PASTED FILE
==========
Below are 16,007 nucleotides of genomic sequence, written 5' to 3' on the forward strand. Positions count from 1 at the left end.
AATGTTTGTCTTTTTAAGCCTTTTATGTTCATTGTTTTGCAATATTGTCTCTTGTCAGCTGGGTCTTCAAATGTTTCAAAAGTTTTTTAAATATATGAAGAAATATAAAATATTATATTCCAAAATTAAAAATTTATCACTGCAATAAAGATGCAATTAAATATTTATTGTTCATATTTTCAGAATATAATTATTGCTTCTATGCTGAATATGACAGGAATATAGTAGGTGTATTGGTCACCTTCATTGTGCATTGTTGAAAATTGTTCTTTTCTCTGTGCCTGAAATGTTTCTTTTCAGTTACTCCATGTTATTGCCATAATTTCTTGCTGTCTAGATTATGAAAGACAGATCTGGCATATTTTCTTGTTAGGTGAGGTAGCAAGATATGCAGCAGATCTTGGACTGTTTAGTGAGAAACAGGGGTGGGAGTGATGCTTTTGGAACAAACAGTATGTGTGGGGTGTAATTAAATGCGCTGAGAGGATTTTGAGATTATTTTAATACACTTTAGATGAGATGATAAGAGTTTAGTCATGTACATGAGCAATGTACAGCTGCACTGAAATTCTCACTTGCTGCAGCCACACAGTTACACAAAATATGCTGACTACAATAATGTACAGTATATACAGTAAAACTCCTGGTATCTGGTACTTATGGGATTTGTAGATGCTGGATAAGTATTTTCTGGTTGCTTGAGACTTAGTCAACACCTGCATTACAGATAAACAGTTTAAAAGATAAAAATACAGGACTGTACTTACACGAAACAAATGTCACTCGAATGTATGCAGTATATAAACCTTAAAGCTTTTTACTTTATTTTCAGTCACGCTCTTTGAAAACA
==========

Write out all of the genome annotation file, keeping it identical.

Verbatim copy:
Below are 16,007 nucleotides of genomic sequence, written 5' to 3' on the forward strand. Positions count from 1 at the left end.
AATGTTTGTCTTTTTAAGCCTTTTATGTTCATTGTTTTGCAATATTGTCTCTTGTCAGCTGGGTCTTCAAATGTTTCAAAAGTTTTTTAAATATATGAAGAAATATAAAATATTATATTCCAAAATTAAAAATTTATCACTGCAATAAAGATGCAATTAAATATTTATTGTTCATATTTTCAGAATATAATTATTGCTTCTATGCTGAATATGACAGGAATATAGTAGGTGTATTGGTCACCTTCATTGTGCATTGTTGAAAATTGTTCTTTTCTCTGTGCCTGAAATGTTTCTTTTCAGTTACTCCATGTTATTGCCATAATTTCTTGCTGTCTAGATTATGAAAGACAGATCTGGCATATTTTCTTGTTAGGTGAGGTAGCAAGATATGCAGCAGATCTTGGACTGTTTAGTGAGAAACAGGGGTGGGAGTGATGCTTTTGGAACAAACAGTATGTGTGGGGTGTAATTAAATGCGCTGAGAGGATTTTGAGATTATTTTAATACACTTTAGATGAGATGATAAGAGTTTAGTCATGTACATGAGCAATGTACAGCTGCACTGAAATTCTCACTTGCTGCAGCCACACAGTTACACAAAATATGCTGACTACAATAATGTACAGTATATACAGTAAAACTCCTGGTATCTGGTACTTATGGGATTTGTAGATGCTGGATAAGTATTTTCTGGTTGCTTGAGACTTAGTCAACACCTGCATTACAGATAAACAGTTTAAAAGATAAAAATACAGGACTGTACTTACACGAAACAAATGTCACTCGAATGTATGCAGTATATAAACCTTAAAGCTTTTTACTTTATTTTCAGTCACGCTCTTTGAAAACA